Let’s look at an example, starting with peak home prices in 2022.
A discounted variable rate mortgage in February 2022 was 0.90%. Let’s assume an average property purchase price of $1.334,062 with a down payment of $266,812. The mortgage is $1,067,250 and your monthly mortgage payment is $4,351.
Now let’s fast forward to the end of 2022.
A discounted variable rate mortgage by mid December 2022 was 5.30%. Let’s assume an average property purchase price of $1,051,216 (a decline of approximately 21%). With a down payment of $210,243, your monthly mortgage payment would be $5,637.
Despite a decline of 21% in home prices, you’re actually paying $1,286 more per month.
Now this example is based on the average home price reported by the Toronto regional real estate board. We all know there is no real thing as an average home. But in many cases you’ll find that the increase in interest rates result in higher monthly mortgage payments, despite a decrease in price.
Seeing these high mortgage payments is enough to stifle one’s enthusiasm to buy their next property – let alone going through the qualification process and seeing if you’ll actually qualify for a higher payment. This affects some buyers’ confidence in being able to make a move and buy their next home.
With the dwindling confidence in the real estate market, you’d think there’d be more listings on the market right?
Nope — let’s talk about the next issue.
One might guess that the current state of the market should’ve led to homeowners selling off their homes to cash in on the equity. But this kind of thinking is trivial.
If they sold their home, where would they move to?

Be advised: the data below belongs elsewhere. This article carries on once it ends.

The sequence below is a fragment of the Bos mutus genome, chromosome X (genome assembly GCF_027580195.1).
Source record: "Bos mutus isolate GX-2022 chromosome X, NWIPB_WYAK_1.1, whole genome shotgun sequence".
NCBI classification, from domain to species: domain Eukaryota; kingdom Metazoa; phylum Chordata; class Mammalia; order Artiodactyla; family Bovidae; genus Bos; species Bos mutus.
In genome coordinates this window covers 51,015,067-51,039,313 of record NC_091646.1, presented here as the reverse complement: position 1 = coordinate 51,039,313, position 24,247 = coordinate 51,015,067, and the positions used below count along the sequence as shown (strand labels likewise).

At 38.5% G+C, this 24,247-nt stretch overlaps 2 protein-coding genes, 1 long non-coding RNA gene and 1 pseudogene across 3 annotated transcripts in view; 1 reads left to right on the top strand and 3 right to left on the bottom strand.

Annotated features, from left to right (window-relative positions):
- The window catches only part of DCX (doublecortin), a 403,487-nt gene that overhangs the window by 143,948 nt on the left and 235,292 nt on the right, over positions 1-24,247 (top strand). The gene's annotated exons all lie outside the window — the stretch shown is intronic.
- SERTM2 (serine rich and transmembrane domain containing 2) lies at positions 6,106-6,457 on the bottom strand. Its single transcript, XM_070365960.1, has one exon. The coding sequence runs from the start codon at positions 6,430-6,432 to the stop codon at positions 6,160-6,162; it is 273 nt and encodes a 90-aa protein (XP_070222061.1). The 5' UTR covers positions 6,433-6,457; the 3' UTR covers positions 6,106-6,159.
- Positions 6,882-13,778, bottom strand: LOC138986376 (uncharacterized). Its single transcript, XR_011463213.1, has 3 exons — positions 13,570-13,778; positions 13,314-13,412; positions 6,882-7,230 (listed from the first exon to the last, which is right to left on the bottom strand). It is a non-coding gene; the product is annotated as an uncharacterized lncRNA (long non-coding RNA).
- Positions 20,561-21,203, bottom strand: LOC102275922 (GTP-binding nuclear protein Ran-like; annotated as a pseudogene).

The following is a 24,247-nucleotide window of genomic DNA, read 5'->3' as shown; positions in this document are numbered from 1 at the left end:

Could they get a property that has at least the same level of utility as their current one, without losing money in the process? (Think about a homeowner who owns a bungalow and can sell it for $1 million today only to buy a two bedroom condo for $650,000…).
The reality is many homeowners are staying put. During the pandemic years, homeowners spent a lot of money renovating their homes, making work at home feasible, putting money into enjoyable luxuries such as swimming pools and entertainment centres and so forth.
Inventory has gradually increased, but not at the rate where there’s a healthy enough supply in the marketplace to avoid multiple offers from happening. In markets with a limited selection of marketable homes, multiple offers are currently happening driving prices upwards.
This means the number of homes available for sale is diminishing as demand outpaces supply as we approach the spring market.
What will motivate homeowners to list their home on the market?
Homeowners who have built up equity over the years and are finding their next move (whether to a larger or smaller property) viable will likely enter the real estate market over the next few weeks.
We will see listing inventory increase as we draw closer to the spring market, but if sales end up outpacing the introduction of homes listed on the market, inventory will become tight which will put an upward pressure on price.
The interest rate announcement in a few days, anticipated at a 25 basis points increase to 4.5%, will certainly push mortgage rates higher — but will this be in a market where consumer confidence returns, albeit slowly?
The next few weeks will be indicative of how strong (or steady… or weak…) the 2023 Toronto real estate market will be. One thing is for sure — we’re currently going through a window of opportunity where wealth is created. Interest rates will eventually go down. We’re 20% (or more) below last year’s peak prices. Prices are bound to rise again — and we may be looking back at this moment in time saying…
“I wish I had bought real estate.”Photo by Jason Ng on Unsplash